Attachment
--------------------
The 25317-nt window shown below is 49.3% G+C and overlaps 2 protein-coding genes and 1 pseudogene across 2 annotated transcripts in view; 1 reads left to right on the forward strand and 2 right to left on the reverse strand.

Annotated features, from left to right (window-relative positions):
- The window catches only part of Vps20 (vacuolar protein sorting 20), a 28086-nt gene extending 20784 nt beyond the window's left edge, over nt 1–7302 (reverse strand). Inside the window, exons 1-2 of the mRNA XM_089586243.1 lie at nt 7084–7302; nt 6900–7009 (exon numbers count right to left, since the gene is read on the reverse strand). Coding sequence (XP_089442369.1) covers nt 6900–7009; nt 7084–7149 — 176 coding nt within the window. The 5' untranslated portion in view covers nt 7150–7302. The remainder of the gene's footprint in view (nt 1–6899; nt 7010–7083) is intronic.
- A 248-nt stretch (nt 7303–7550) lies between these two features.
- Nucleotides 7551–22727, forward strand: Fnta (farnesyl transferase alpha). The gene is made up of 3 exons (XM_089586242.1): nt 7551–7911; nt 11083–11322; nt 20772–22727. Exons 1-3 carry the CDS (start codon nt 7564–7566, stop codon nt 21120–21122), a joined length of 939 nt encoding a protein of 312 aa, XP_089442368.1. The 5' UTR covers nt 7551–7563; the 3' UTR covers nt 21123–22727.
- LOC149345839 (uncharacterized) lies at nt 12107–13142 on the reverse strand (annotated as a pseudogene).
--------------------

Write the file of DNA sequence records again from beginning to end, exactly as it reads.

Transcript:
The 25317-nt window shown below is 49.3% G+C and overlaps 2 protein-coding genes and 1 pseudogene across 2 annotated transcripts in view; 1 reads left to right on the forward strand and 2 right to left on the reverse strand.

Annotated features, from left to right (window-relative positions):
- The window catches only part of Vps20 (vacuolar protein sorting 20), a 28086-nt gene extending 20784 nt beyond the window's left edge, over nt 1–7302 (reverse strand). Inside the window, exons 1-2 of the mRNA XM_089586243.1 lie at nt 7084–7302; nt 6900–7009 (exon numbers count right to left, since the gene is read on the reverse strand). Coding sequence (XP_089442369.1) covers nt 6900–7009; nt 7084–7149 — 176 coding nt within the window. The 5' untranslated portion in view covers nt 7150–7302. The remainder of the gene's footprint in view (nt 1–6899; nt 7010–7083) is intronic.
- A 248-nt stretch (nt 7303–7550) lies between these two features.
- Nucleotides 7551–22727, forward strand: Fnta (farnesyl transferase alpha). The gene is made up of 3 exons (XM_089586242.1): nt 7551–7911; nt 11083–11322; nt 20772–22727. Exons 1-3 carry the CDS (start codon nt 7564–7566, stop codon nt 21120–21122), a joined length of 939 nt encoding a protein of 312 aa, XP_089442368.1. The 5' UTR covers nt 7551–7563; the 3' UTR covers nt 21123–22727.
- LOC149345839 (uncharacterized) lies at nt 12107–13142 on the reverse strand (annotated as a pseudogene).